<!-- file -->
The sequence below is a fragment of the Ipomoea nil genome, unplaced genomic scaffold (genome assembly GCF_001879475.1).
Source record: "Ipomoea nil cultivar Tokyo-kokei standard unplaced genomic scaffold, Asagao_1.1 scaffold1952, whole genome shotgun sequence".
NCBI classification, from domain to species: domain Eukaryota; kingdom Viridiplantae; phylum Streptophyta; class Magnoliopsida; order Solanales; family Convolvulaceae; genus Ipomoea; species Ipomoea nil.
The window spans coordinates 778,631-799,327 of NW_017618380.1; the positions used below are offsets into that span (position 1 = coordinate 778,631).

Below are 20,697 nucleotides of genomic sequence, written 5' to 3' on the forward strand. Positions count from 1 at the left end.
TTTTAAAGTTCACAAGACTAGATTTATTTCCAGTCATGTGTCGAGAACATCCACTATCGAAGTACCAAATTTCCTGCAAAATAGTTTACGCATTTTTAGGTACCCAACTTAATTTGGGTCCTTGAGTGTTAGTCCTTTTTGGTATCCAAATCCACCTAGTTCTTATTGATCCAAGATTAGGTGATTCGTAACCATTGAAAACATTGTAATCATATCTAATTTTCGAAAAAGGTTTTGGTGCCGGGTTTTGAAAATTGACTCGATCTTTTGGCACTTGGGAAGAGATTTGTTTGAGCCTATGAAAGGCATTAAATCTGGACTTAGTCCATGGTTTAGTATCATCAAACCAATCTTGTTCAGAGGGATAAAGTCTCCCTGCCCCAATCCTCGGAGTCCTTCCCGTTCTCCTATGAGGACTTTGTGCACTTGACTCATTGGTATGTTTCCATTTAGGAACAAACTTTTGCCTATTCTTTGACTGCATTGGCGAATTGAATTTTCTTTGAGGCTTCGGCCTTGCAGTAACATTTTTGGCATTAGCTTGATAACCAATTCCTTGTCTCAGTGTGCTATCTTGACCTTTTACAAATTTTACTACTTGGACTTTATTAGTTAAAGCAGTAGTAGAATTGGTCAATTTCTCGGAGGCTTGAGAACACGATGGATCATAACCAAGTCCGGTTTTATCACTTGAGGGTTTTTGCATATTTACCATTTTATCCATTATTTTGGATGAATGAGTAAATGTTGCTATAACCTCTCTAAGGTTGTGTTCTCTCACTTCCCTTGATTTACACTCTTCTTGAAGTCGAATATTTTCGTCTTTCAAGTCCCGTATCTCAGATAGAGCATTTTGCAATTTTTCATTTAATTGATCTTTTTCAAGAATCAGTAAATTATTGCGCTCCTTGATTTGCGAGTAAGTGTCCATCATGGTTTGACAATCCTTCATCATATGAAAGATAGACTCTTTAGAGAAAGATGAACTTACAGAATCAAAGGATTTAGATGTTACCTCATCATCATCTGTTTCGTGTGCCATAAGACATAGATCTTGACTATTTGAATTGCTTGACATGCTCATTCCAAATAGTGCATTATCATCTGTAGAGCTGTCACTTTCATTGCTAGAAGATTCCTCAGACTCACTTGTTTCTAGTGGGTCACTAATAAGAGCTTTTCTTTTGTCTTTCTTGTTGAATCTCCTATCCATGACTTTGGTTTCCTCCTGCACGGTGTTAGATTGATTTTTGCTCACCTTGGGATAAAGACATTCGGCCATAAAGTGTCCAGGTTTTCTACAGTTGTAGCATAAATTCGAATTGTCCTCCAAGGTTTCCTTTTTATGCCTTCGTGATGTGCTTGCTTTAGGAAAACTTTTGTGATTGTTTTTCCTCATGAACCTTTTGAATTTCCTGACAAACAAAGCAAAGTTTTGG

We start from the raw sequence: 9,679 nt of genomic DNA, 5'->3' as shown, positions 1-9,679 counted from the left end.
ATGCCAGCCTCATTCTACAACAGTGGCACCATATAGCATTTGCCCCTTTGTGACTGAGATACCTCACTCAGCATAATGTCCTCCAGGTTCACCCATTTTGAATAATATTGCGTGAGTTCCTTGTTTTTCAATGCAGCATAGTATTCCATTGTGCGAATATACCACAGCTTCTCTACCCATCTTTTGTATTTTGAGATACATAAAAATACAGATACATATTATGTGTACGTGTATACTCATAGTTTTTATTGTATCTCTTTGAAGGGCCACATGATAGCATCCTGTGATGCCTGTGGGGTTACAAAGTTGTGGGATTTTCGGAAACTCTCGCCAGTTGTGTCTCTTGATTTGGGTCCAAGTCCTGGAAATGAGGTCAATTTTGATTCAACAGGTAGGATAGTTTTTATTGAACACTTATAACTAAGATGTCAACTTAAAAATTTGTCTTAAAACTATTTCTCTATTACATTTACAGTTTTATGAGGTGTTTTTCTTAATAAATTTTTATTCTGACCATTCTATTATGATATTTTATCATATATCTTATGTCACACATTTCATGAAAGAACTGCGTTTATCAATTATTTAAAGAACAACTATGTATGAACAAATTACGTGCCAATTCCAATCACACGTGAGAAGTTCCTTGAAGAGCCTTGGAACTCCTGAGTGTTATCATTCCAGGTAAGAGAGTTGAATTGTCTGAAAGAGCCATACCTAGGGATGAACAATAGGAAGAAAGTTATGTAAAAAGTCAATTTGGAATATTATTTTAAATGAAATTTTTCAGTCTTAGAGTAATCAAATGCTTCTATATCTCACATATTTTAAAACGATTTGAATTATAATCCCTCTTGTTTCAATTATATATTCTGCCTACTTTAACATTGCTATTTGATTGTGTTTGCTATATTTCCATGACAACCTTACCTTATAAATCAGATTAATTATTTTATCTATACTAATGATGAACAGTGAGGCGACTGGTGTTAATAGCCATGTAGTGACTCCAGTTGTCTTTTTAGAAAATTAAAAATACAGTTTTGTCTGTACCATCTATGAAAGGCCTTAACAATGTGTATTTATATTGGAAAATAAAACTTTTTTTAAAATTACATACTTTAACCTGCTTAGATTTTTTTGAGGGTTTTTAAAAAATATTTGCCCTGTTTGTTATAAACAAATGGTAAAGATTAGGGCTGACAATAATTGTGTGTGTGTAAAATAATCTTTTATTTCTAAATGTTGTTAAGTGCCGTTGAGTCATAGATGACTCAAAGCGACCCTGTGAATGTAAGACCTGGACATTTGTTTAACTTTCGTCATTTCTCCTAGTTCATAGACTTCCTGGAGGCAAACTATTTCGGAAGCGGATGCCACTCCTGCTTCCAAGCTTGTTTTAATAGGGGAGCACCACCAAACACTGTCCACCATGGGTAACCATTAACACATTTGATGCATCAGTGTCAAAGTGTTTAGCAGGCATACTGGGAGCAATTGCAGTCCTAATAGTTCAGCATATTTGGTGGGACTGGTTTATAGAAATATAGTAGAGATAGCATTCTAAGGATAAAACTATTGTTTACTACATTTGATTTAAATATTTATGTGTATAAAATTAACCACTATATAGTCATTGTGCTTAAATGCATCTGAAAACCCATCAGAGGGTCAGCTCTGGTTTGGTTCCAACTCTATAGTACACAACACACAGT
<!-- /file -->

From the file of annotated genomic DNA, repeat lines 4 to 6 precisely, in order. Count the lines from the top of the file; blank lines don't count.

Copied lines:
The window spans coordinates 778,631-799,327 of NW_017618380.1; the positions used below are offsets into that span (position 1 = coordinate 778,631).

Below are 20,697 nucleotides of genomic sequence, written 5' to 3' on the forward strand. Positions count from 1 at the left end.
TTTTAAAGTTCACAAGACTAGATTTATTTCCAGTCATGTGTCGAGAACATCCACTATCGAAGTACCAAATTTCCTGCAAAATAGTTTACGCATTTTTAGGTACCCAACTTAATTTGGGTCCTTGAGTGTTAGTCCTTTTTGGTATCCAAATCCACCTAGTTCTTATTGATCCAAGATTAGGTGATTCGTAACCATTGAAAACATTGTAATCATATCTAATTTTCGAAAAAGGTTTTGGTGCCGGGTTTTGAAAATTGACTCGATCTTTTGGCACTTGGGAAGAGATTTGTTTGAGCCTATGAAAGGCATTAAATCTGGACTTAGTCCATGGTTTAGTATCATCAAACCAATCTTGTTCAGAGGGATAAAGTCTCCCTGCCCCAATCCTCGGAGTCCTTCCCGTTCTCCTATGAGGACTTTGTGCACTTGACTCATTGGTATGTTTCCATTTAGGAACAAACTTTTGCCTATTCTTTGACTGCATTGGCGAATTGAATTTTCTTTGAGGCTTCGGCCTTGCAGTAACATTTTTGGCATTAGCTTGATAACCAATTCCTTGTCTCAGTGTGCTATCTTGACCTTTTACAAATTTTACTACTTGGACTTTATTAGTTAAAGCAGTAGTAGAATTGGTCAATTTCTCGGAGGCTTGAGAACACGATGGATCATAACCAAGTCCGGTTTTATCACTTGAGGGTTTTTGCATATTTACCATTTTATCCATTATTTTGGATGAATGAGTAAATGTTGCTATAACCTCTCTAAGGTTGTGTTCTCTCACTTCCCTTGATTTACACTCTTCTTGAAGTCGAATATTTTCGTCTTTCAAGTCCCGTATCTCAGATAGAGCATTTTGCAATTTTTCATTTAATTGATCTTTTTCAAGAATCAGTAAATTATTGCGCTCCTTGATTTGCGAGTAAGTGTCCATCATGGTTTGACAATCCTTCATCATATGAAAGATAGACTCTTTAGAGAAAGATGAACTTACAGAATCAAAGGATTTAGATGTTACCTCATCATCATCTGTTTCGTGTGCCATAAGACATAGATCTTGACTATTTGAATTGCTTGACATGCTCATTCCAAATAGTGCATTATCATCTGTAGAGCTGTCACTTTCATTGCTAGAAGATTCCTCAGACTCACTTGTTTCTAGTGGGTCACTAATAAGAGCTTTTCTTTTGTCTTTCTTGTTGAATCTCCTATCCATGACTTTGGTTTCCTCCTGCACGGTGTTAGATTGATTTTTGCTCACCTTGGGATAAAGACATTCGGCCATAAAGTGTCCAGGTTTTCTACAGTTGTAGCATAAATTCGAATTGTCCTCCAAGGTTTCCTTTTTATGCCTTCGTGATGTGCTTGCTTTAGGAAAACTTTTGTGATTGTTTTTCCTCATGAACCTTTTGAATTTCCTGACAAACAAAGCAAAGTTTTGG